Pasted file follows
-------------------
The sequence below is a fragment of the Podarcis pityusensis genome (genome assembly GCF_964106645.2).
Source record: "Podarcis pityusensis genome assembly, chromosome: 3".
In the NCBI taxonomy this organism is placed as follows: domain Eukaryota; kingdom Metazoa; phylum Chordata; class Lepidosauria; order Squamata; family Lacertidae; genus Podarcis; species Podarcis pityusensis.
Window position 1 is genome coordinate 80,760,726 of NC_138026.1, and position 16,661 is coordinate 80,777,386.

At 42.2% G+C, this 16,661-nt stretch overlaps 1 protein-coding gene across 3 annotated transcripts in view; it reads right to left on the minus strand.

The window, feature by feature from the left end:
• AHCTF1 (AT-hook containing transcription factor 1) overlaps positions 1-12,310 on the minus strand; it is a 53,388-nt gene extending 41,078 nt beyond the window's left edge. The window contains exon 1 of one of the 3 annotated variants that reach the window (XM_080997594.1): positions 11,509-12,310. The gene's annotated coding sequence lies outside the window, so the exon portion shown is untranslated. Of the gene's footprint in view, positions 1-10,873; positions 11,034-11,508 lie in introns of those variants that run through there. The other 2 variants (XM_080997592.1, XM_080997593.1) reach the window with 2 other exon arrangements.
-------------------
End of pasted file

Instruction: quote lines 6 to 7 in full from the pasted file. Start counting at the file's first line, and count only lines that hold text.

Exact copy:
The window, feature by feature from the left end:
• AHCTF1 (AT-hook containing transcription factor 1) overlaps positions 1-12,310 on the minus strand; it is a 53,388-nt gene extending 41,078 nt beyond the window's left edge. The window contains exon 1 of one of the 3 annotated variants that reach the window (XM_080997594.1): positions 11,509-12,310. The gene's annotated coding sequence lies outside the window, so the exon portion shown is untranslated. Of the gene's footprint in view, positions 1-10,873; positions 11,034-11,508 lie in introns of those variants that run through there. The other 2 variants (XM_080997592.1, XM_080997593.1) reach the window with 2 other exon arrangements.